About their Institution: Frequently Asked Questions
Look for answers to the basic questions you have on a dedicated page of the school’s website. Usually, the school will answer questions about underwater welding, coursework, commercial diving certifications they issue, future career potential, underwater welding school costs and facility information.
Instructors: Commercially Active or Teachers Only
If you find out that most of the instructors at the school are not currently (or previously) underwater welders, proceed cautiously.
Prepare a list of questions to ask one of the instructors who teaches a program you’re interested in. Here’s a few to get you started:
- How many years has the instructor taught?
- How much experience does the instructor have in a professional work environment (not teaching)?
- What kind of diving environments has the instructor worked in, and for how long?
Issued Certifications & Affiliated organizations
Look for international certifications that allow you to work anywhere in the world such as “open water” or “unrestricted surface supplied diving” certification. Check out what organization / entity the certificate is affiliated through. If it’s only through the school, you may have difficulty gaining recognition for your certifications when you apply for a job. For a more comprehensive list of quality organizations and certification, sign up for Water Welders’ newsletter to get my free eBook.
Caution: Some diving schools may claim to offer underwater welding certification. This is not true – no diving school offers certification in underwater welding, only training and experience. Hydroweld offers an underwater welding certificate, but it’s specifically an underwater welding school, not a diver school. Even then, the certificate they offer isn’t transferable to any company; it’s only meant to increase your employability.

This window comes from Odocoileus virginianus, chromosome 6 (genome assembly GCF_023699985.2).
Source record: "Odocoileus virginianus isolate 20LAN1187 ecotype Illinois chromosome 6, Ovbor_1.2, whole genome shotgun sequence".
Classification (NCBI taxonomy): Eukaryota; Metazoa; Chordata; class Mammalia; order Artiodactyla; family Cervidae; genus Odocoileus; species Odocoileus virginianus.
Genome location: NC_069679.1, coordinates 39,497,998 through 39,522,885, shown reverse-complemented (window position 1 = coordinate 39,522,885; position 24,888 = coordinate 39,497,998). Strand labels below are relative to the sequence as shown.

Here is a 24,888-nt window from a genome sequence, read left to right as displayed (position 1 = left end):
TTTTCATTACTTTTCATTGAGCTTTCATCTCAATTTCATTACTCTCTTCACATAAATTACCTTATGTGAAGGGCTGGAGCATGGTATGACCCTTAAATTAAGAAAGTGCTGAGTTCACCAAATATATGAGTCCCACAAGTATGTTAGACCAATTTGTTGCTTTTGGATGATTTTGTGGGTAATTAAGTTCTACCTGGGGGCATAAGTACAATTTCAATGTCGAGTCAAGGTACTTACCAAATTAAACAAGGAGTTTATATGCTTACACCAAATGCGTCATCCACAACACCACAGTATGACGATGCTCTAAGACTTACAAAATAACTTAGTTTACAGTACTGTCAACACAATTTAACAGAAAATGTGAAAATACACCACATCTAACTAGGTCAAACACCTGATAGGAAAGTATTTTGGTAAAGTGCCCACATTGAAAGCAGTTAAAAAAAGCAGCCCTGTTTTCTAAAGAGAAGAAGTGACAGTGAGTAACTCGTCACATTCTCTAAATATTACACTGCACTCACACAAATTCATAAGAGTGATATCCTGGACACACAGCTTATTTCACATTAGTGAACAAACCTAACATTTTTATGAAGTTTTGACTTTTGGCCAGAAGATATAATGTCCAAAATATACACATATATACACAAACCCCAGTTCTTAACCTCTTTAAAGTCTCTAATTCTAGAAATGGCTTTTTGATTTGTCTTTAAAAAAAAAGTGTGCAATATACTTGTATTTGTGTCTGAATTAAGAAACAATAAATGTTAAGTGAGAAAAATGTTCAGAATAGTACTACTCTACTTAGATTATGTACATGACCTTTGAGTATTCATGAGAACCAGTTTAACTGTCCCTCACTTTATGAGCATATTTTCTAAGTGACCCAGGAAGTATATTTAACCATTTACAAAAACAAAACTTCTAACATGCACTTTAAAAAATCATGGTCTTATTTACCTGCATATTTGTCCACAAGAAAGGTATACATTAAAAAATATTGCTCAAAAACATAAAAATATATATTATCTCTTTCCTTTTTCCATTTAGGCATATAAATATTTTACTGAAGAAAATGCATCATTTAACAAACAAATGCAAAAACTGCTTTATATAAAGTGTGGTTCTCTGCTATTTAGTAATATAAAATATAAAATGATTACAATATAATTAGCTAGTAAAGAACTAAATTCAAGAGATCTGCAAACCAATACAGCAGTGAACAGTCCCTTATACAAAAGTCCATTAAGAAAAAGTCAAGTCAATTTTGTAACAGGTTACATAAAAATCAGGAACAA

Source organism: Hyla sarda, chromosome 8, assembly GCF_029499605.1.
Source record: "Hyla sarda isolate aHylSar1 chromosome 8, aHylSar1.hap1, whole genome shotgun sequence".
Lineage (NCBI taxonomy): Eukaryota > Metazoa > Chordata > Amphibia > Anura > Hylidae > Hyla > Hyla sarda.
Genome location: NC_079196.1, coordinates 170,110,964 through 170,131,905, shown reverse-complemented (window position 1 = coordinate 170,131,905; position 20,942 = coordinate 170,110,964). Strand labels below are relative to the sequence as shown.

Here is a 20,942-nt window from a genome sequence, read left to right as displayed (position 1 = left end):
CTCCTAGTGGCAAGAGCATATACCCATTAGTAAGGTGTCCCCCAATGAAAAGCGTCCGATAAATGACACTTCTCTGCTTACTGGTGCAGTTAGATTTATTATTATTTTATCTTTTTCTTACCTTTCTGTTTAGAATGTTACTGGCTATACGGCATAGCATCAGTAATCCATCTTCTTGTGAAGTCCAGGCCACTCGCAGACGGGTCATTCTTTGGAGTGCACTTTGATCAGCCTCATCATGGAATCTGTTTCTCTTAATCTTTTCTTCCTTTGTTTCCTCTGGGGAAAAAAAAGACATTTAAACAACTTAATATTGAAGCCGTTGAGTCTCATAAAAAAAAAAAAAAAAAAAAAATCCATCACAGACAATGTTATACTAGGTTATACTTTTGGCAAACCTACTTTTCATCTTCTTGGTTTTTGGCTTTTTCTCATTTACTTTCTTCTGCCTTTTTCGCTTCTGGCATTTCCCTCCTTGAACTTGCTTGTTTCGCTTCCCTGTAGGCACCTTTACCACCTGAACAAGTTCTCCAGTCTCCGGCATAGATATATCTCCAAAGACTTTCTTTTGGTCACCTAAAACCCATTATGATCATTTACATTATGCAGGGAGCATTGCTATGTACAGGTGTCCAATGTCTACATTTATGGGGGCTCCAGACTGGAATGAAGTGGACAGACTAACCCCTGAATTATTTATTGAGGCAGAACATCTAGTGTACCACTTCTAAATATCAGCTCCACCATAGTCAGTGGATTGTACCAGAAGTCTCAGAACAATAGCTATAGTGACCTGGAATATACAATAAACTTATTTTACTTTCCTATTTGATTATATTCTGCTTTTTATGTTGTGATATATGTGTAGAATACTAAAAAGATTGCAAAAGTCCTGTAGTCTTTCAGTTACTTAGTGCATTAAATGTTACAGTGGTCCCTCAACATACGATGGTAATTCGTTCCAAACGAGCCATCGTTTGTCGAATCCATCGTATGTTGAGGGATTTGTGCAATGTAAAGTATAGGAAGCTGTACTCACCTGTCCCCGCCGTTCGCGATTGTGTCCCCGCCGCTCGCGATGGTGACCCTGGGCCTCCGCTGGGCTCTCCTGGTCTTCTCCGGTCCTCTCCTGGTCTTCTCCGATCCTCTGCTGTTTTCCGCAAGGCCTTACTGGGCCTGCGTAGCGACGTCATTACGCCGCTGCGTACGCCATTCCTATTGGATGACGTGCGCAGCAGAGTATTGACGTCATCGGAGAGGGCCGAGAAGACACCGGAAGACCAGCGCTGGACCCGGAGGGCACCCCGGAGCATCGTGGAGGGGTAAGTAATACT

Diving School Job Placement Department
Not all schools have a full-time Career Placement Officer, but those who do have a higher job placement percentage for their graduates. Look for schools that have high job placement rates, and try to find out which companies are hiring their alumni. After all, a job is your ultimate goal.
Underwater Welding School Cost: Tuition
The old saying, “you get what you pay for” certainly applies with the cost of your tuition at these educational institutions. For many underwater welding schools, tuition will cost you thousands – perhaps tens of thousands. If you’re committed to working as a welder-diver for more than five years, you’ll want to invest in a higher end school with quality certification, equipment and instruction.
Schools can hit you with unexpected fees and expenses for things you may not plan for, such as required curriculum, diving equipment, housing, and parking. Gather a list of specific questions to ask your admissions counselor so you don’t get hit with surprise costs. Also, if you’re interested in “extra” certifications not included in the base tuition expenses, add those in to your budget.
Underwater welding schools probably won’t provide much in terms of scholarship (though you should call to make sure). However, many schools have financial aid options ranging from subsidized federal loans to GI Bills.
Check with their financial aid officer to figure out options that work for you.
Dive School Program Length
Along with expenses, you must evaluate the time you’re willing to invest in commercial diving and underwater welding skills. Some certification programs last as little as four months, while others come closer to two years if you pursue all certificates and apprenticeships available to you.
Your age and prior experience will play a huge role in the length of your schooling. If you’ve already earned several certificates, you may be able to cut down your course load by taking a program customized for you. Talk to an admissions counselor or adviser to see what they can do. In addition, most schools will offer financial aid options, such as federal loans and grants. Veterans may receive additional benefits.
Invest in your Future
Thousands of students drop out of higher learning institutions every year because they were not prepared for the pressures they would face – socially, emotionally and financially.
As you consider a school, don’t be one of these statistics. Take charge of your future as an underwater welder, and make sure you have everything in order before you apply to the schools of your choice.
You have a great career ahead of you!